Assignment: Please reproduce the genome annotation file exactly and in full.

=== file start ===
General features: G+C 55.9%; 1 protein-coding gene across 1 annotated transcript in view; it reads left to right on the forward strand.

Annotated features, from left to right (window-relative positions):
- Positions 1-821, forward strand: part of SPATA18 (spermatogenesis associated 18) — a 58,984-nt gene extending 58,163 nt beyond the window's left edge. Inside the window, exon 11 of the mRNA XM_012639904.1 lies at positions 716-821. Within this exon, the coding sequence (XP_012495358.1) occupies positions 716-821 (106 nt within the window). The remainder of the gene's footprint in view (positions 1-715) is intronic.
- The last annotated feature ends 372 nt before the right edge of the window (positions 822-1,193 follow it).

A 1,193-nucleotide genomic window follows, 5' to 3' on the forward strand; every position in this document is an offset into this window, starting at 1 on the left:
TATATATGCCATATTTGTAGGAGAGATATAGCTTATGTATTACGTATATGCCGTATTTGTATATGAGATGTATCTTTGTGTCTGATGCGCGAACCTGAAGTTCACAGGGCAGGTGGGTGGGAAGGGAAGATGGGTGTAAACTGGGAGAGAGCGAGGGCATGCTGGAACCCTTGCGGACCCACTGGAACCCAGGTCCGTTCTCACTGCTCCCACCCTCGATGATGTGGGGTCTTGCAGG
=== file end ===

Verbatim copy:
General features: G+C 55.9%; 1 protein-coding gene across 1 annotated transcript in view; it reads left to right on the forward strand.

Annotated features, from left to right (window-relative positions):
- Positions 1-821, forward strand: part of SPATA18 (spermatogenesis associated 18) — a 58,984-nt gene extending 58,163 nt beyond the window's left edge. Inside the window, exon 11 of the mRNA XM_012639904.1 lies at positions 716-821. Within this exon, the coding sequence (XP_012495358.1) occupies positions 716-821 (106 nt within the window). The remainder of the gene's footprint in view (positions 1-715) is intronic.
- The last annotated feature ends 372 nt before the right edge of the window (positions 822-1,193 follow it).

A 1,193-nucleotide genomic window follows, 5' to 3' on the forward strand; every position in this document is an offset into this window, starting at 1 on the left:
TATATATGCCATATTTGTAGGAGAGATATAGCTTATGTATTACGTATATGCCGTATTTGTATATGAGATGTATCTTTGTGTCTGATGCGCGAACCTGAAGTTCACAGGGCAGGTGGGTGGGAAGGGAAGATGGGTGTAAACTGGGAGAGAGCGAGGGCATGCTGGAACCCTTGCGGACCCACTGGAACCCAGGTCCGTTCTCACTGCTCCCACCCTCGATGATGTGGGGTCTTGCAGG